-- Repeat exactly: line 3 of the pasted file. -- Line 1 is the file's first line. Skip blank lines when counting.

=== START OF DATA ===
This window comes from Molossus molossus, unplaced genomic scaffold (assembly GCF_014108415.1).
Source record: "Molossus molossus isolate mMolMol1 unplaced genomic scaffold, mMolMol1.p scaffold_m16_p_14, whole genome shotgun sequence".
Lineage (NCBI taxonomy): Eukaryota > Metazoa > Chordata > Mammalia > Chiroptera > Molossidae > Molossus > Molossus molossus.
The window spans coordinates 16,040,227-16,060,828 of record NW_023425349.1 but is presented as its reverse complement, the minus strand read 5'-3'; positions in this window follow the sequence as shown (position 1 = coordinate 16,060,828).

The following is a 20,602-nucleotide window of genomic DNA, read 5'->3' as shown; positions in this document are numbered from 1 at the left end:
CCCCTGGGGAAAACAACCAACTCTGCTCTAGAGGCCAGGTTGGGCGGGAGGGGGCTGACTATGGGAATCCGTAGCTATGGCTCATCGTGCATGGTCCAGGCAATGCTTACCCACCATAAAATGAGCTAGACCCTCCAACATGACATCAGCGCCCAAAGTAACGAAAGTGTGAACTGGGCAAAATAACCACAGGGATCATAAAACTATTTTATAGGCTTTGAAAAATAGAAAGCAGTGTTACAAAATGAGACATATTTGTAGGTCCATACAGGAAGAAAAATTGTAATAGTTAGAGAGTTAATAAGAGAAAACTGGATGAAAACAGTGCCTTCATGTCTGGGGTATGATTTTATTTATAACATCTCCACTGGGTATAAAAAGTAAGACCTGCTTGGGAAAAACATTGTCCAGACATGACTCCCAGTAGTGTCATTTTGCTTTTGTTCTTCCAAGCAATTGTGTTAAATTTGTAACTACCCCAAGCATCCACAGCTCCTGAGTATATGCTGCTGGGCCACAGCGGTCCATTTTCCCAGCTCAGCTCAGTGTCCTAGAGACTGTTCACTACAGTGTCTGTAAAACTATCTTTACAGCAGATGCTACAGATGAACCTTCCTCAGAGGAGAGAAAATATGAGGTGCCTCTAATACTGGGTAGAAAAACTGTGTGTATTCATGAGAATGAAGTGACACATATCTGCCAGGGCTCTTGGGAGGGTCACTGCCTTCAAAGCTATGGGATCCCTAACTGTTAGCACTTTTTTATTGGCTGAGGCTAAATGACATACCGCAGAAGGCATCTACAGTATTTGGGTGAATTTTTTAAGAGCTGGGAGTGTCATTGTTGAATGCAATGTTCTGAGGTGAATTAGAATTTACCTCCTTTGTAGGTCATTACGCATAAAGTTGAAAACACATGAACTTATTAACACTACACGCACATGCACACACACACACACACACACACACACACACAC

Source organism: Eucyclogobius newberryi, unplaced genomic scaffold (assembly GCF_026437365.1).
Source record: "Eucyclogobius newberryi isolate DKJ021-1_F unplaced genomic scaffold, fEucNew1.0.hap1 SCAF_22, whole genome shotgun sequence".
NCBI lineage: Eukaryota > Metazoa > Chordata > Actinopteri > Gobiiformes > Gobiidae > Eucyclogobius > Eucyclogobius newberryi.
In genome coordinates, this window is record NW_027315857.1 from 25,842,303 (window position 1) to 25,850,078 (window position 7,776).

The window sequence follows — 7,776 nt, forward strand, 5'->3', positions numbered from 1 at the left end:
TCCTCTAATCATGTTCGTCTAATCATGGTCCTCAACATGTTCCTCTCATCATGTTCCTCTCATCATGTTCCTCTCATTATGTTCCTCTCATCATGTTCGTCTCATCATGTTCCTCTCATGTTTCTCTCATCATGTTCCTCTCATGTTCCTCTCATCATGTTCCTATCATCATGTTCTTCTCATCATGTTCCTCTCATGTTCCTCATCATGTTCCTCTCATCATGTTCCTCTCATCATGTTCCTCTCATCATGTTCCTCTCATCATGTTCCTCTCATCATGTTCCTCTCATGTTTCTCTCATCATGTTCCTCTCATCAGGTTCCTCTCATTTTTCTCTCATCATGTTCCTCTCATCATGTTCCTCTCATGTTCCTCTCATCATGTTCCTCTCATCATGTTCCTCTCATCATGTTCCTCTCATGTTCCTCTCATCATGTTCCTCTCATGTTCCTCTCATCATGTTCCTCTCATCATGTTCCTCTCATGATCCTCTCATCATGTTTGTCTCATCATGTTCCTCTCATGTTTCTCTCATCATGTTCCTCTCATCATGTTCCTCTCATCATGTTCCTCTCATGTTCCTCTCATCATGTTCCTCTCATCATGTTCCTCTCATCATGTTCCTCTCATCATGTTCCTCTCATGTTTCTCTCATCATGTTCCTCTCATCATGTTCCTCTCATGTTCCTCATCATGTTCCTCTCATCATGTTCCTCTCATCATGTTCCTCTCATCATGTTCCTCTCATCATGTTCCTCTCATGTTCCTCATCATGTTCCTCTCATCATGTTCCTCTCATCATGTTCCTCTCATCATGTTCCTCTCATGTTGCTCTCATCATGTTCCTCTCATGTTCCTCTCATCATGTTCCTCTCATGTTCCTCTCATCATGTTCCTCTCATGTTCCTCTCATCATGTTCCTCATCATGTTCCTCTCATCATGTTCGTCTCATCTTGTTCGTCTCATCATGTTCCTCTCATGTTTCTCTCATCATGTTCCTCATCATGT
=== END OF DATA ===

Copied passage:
Lineage (NCBI taxonomy): Eukaryota > Metazoa > Chordata > Mammalia > Chiroptera > Molossidae > Molossus > Molossus molossus.